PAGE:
Kokōsei is a well where groundwater from the Chichibu Mountains gushes up. Water like this - alkalescent, rich in minerals and calcium - has long been famous in Tokyo. It’s said that this water was salvation for survivors of the Great East Japan Earthquake of 1923.

Can you feel the richness of the water? Aritomo Yamagata was very particular in his handling of "waterscapes," centering his creations around waterfalls and streams. For example, while most Zen gardens have stepping stones called “yakushi,” Yamagata in his particularity decided to construct his garden without it, making his garden all the more unique.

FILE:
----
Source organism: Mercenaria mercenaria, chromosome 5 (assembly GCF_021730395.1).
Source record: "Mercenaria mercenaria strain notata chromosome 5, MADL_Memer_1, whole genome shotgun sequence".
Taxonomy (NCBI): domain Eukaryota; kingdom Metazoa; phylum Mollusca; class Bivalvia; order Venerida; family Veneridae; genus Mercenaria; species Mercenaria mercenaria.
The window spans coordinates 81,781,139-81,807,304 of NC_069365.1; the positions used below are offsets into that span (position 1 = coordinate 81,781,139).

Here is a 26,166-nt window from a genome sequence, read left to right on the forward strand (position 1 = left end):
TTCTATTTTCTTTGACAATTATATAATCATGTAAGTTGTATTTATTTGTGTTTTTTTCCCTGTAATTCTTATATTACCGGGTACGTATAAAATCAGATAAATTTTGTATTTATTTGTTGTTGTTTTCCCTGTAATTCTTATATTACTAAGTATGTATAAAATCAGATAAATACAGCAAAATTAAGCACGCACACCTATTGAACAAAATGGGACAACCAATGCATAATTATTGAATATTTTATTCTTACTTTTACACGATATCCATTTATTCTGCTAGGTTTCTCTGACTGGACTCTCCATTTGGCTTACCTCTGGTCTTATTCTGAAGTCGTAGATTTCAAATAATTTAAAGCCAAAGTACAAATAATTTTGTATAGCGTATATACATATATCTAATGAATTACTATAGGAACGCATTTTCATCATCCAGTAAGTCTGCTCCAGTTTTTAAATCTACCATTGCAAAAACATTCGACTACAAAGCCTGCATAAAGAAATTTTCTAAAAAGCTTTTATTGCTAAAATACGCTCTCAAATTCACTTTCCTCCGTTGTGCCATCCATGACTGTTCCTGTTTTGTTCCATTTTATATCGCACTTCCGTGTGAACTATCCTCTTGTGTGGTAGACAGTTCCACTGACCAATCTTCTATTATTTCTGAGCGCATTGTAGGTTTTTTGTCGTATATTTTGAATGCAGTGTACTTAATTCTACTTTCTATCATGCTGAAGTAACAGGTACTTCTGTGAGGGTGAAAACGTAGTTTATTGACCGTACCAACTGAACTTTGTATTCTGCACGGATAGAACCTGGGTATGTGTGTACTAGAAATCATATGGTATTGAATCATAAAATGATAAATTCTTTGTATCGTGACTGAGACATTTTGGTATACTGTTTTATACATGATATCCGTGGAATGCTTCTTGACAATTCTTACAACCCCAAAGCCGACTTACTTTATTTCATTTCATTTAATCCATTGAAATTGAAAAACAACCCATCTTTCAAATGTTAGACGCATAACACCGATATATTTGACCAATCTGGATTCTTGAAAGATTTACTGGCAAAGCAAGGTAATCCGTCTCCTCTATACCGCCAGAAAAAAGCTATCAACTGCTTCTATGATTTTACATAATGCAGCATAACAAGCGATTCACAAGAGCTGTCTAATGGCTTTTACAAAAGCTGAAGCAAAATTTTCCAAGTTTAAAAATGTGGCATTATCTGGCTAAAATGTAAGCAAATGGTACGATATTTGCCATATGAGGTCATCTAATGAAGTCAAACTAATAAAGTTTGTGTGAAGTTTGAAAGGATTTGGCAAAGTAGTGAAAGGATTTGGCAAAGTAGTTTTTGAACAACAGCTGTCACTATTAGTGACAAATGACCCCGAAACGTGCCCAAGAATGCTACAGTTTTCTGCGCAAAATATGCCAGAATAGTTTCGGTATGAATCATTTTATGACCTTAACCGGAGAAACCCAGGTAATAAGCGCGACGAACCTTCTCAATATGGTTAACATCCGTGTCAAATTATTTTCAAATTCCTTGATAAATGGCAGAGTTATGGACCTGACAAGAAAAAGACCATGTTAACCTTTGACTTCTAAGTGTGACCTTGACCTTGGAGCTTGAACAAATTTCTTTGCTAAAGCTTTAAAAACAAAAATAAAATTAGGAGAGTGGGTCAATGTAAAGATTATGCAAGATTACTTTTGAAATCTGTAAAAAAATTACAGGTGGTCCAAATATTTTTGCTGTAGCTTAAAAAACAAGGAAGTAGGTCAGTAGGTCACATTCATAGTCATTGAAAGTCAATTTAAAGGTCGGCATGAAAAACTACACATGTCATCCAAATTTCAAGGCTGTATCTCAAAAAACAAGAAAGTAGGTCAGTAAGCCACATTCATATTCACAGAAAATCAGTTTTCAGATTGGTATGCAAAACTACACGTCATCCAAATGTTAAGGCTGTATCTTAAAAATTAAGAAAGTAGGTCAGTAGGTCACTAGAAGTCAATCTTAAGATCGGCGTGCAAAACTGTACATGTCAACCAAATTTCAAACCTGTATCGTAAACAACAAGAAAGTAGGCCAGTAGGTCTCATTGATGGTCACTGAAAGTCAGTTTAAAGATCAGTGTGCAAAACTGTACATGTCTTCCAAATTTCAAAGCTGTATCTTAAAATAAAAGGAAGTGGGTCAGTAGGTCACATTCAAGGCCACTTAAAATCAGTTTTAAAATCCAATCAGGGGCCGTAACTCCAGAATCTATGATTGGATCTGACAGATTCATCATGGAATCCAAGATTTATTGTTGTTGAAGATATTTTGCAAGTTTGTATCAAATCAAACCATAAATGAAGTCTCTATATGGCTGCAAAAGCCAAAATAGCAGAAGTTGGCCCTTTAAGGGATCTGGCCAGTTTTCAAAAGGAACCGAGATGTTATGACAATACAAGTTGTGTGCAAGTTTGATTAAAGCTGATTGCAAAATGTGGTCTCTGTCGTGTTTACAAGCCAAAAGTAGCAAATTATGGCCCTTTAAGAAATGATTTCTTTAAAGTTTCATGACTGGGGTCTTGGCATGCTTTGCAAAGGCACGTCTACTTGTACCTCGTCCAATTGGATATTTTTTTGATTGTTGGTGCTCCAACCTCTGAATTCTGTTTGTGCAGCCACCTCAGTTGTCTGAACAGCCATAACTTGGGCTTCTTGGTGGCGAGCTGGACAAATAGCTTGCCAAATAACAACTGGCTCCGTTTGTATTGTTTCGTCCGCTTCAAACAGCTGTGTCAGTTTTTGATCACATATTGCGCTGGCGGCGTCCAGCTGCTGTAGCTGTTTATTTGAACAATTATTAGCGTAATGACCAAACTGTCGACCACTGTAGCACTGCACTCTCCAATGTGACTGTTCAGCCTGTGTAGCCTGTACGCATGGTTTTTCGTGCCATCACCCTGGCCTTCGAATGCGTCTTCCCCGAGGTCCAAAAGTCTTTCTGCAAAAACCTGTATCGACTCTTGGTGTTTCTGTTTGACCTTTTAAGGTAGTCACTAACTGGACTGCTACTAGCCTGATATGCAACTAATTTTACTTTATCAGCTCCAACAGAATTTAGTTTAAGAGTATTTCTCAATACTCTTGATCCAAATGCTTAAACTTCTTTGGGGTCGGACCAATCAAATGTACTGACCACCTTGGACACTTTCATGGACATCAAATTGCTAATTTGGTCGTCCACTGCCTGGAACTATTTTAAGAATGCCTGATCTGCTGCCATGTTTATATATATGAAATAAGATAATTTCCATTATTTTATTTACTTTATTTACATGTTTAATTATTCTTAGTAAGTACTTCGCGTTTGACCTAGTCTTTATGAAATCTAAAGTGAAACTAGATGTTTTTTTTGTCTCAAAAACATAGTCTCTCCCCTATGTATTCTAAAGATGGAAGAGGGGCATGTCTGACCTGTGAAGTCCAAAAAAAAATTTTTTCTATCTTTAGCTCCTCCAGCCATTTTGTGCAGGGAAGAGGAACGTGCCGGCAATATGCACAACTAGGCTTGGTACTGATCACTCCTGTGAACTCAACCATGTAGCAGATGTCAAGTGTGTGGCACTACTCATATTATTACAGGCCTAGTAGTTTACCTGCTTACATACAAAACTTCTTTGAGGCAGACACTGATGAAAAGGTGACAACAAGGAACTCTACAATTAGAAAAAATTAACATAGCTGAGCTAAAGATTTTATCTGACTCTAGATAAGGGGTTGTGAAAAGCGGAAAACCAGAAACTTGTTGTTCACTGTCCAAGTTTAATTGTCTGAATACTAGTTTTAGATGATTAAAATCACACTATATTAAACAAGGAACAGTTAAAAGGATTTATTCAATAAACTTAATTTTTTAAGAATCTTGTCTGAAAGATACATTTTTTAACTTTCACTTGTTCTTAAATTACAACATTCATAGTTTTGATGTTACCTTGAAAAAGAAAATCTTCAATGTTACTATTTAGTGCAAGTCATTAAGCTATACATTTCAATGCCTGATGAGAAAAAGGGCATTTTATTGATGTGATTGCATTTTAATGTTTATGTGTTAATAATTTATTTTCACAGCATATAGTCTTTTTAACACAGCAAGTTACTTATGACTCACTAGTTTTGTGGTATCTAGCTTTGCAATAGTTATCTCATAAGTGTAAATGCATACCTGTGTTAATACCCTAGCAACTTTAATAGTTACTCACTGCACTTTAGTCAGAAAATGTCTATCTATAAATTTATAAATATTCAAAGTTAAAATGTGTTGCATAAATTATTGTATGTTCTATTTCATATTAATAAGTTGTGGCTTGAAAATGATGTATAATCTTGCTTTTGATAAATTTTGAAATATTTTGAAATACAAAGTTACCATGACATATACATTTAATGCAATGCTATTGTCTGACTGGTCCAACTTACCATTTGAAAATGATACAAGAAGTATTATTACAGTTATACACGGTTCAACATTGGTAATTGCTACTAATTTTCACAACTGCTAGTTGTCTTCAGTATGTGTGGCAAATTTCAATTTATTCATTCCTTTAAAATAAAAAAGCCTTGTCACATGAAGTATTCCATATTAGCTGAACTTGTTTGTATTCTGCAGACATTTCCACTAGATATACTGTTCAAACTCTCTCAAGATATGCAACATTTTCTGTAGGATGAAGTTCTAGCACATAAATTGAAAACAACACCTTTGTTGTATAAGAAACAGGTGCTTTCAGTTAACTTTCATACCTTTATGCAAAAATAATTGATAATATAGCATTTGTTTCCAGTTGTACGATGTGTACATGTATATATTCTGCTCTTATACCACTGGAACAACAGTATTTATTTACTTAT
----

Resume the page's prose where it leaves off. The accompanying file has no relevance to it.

Some of the spring water in this garden was sourced from the former residence of the Tosa clan, Mitsuaki Tanaka. Yamagata considered this water source to be the lifeline of the garden, and negotiated with Tanaka to sign a contract specifying that the water from Tanaka’s residence should never cease to flow to Chinzanso; yet another one of Yamagata’s particularities with water.

Why was Yamagata so particular and went to such lengths regarding the water?

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